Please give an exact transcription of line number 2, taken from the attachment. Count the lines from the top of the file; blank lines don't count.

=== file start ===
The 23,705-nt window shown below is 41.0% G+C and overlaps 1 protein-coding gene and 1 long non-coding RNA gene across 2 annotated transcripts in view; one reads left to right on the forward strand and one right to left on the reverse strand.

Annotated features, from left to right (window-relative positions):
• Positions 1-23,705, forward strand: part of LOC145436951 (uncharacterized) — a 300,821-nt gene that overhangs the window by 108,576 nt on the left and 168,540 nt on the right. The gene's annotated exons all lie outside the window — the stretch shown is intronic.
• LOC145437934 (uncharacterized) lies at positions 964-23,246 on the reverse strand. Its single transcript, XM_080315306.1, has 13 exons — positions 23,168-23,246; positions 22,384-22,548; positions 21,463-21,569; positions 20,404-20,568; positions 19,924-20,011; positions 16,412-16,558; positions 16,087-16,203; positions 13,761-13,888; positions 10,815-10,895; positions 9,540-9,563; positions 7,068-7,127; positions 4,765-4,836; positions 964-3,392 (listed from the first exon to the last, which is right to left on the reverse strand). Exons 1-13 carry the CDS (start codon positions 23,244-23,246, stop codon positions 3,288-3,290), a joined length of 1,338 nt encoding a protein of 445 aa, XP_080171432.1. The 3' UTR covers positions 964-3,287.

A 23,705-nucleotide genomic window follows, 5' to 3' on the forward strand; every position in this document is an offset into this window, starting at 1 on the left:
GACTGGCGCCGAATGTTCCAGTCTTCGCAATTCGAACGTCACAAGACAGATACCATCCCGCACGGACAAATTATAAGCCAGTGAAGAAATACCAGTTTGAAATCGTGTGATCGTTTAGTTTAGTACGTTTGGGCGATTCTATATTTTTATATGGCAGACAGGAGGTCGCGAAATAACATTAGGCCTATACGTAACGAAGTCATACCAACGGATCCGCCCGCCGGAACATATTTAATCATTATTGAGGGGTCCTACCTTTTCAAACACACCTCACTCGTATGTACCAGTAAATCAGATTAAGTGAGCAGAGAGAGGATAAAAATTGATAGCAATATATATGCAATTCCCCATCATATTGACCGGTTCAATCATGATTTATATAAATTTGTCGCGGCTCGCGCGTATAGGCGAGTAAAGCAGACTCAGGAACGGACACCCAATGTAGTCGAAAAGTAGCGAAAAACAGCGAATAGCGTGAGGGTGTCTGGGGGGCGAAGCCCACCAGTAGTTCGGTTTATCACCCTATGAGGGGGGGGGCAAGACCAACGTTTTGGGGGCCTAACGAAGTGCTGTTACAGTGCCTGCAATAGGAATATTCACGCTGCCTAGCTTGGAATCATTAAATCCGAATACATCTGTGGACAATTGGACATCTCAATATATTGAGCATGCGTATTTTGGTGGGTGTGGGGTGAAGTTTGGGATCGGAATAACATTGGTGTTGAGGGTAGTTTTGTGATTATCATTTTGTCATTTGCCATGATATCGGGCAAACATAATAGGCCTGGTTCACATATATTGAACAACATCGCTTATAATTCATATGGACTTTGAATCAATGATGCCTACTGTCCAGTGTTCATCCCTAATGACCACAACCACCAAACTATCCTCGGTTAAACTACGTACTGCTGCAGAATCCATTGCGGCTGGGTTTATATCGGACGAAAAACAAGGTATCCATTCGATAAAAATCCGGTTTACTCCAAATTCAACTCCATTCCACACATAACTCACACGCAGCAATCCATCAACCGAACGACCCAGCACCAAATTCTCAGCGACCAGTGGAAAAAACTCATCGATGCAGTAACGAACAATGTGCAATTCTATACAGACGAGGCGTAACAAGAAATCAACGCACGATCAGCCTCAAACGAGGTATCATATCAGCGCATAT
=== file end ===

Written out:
Annotated features, from left to right (window-relative positions):